Cruel, Merciless Death
My boyfriend and I have been talking about meeting new people locally and picking up new hobbies, outside of the skydiving world- just to try something new and meet different people in the neighborhood. We both really enjoy a good read therefore I suggested looking into joining a local book club. While I was googling book clubs in the area I came across this article about a book club which has been meeting since 1910 and continues to meet on a regular basis. Unfortunately, it’s on an invite-only basis and the members range in age from 50-80 so I wouldn’t exactly fit the bill. The article is interesting nonetheless and maybe, one day, if I stay in the area long enough, I’ll be invited to join this very prestigious book club.
The Titan Arum or “Corpse Flower”
A Titan Arum in bloom is as rare as it is spectacular. A plant can go for many years without flowering, and when it does the bloom lasts only one or two days. Some people travel around the world hoping to see a Titan at the moment it flowers. For botanists and the public, being “in the right place at the right time” to see one of these magnificent plants in bloom can be a once-in-a-lifetime treat.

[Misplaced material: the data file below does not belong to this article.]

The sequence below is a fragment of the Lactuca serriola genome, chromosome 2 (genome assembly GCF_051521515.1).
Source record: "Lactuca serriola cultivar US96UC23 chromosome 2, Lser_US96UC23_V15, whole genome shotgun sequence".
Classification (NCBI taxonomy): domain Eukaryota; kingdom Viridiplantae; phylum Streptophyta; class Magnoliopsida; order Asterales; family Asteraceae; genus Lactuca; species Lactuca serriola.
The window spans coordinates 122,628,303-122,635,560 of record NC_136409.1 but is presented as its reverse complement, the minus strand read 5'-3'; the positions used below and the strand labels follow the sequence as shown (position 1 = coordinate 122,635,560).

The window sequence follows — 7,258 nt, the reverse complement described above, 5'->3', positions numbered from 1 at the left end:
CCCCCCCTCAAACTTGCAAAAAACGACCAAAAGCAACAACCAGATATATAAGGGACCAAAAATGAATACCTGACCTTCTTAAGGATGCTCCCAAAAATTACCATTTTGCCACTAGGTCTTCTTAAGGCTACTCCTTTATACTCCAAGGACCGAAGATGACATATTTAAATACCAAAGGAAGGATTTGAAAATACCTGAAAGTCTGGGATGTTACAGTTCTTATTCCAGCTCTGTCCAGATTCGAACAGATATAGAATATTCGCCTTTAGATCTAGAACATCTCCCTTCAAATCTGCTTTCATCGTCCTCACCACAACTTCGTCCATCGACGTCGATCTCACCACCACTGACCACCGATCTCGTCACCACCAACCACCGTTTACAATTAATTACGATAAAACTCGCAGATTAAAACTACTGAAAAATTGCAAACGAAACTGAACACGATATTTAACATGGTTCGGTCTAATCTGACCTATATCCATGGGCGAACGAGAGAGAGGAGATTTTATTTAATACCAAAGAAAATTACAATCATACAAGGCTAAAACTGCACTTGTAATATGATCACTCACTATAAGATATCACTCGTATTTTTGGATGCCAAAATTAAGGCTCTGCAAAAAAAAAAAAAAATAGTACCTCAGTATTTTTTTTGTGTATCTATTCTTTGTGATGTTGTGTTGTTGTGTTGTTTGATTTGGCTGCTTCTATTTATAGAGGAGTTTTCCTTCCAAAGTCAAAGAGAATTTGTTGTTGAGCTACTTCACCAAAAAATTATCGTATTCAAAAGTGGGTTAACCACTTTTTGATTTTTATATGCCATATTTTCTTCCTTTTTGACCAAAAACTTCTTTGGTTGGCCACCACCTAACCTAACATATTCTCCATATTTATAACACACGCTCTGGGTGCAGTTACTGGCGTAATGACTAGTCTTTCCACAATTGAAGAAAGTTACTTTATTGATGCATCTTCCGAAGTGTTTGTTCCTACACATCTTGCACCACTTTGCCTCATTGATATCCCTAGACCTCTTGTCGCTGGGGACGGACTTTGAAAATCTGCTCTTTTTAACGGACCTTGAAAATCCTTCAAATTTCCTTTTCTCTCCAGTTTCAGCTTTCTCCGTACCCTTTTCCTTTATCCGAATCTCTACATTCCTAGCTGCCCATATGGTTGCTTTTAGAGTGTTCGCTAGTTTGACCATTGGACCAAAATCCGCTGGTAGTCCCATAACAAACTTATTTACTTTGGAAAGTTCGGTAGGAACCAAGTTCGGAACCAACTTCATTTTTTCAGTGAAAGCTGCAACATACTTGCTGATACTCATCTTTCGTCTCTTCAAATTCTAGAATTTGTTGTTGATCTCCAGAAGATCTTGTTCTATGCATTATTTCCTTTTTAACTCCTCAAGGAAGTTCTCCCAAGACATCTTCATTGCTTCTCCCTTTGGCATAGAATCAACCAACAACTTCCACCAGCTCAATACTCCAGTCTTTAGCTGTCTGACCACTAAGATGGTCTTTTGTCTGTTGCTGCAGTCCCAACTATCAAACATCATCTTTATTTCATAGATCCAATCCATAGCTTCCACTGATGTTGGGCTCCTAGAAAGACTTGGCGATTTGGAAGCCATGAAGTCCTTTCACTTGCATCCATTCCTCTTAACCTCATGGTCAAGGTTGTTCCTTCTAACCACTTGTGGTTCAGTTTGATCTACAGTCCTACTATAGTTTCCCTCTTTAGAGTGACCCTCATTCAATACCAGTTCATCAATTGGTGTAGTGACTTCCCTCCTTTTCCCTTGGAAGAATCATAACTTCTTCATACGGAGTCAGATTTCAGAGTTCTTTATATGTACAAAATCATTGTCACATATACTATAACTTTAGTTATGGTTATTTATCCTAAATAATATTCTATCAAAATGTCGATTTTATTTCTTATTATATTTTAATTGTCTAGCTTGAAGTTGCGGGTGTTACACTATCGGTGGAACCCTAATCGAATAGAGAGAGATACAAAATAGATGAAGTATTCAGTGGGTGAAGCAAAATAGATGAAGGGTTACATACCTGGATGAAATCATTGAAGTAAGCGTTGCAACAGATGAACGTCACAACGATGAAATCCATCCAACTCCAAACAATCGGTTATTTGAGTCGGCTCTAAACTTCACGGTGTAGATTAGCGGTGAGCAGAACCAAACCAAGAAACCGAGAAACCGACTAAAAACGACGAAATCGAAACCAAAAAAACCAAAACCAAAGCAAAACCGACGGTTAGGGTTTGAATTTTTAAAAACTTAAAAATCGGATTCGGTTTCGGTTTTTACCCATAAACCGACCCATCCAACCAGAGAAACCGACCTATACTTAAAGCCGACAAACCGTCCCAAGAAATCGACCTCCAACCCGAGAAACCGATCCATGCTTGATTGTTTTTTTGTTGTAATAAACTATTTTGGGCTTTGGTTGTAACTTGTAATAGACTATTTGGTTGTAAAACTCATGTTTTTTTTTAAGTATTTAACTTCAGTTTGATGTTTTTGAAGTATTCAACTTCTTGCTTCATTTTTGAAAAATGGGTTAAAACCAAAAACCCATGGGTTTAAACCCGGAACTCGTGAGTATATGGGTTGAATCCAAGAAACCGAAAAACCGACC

In the summer of 1999, The Huntington was the focus of world-wide attention when it exhibited the first Amorphophallus titanum ever to bloom in California. It was only the 11th recorded bloom of one of these plants in the United States. During its short bloom, Huntington botanists hand-pollinated the plant with its own pollen, using an experimental technique (self-pollination is normally impossible). The procedure was a success resulting in fruit and 10 fertile seeds from which several seedlings eventually were produced.
A second flowering of the 1999 plant occurred in 2002. The 2009 bloom was an offset of one of the seedlings produced from the successful self-pollination of the 1999 bloom.
The “fragrance” of the titan arum resembles rotting meat, attracting carrion eating beetles and Flesh Flies (family Sarcophagidae) that pollinate it. The inflorescence’s deep red color and texture contribute to the illusion that the spathe is a piece of meat. During bloom, the tip of the spadix is approximately human body temperature, which helps the perfume volatilize; this heat is also believed to assist in the illusion that attracts carcass-eating insects.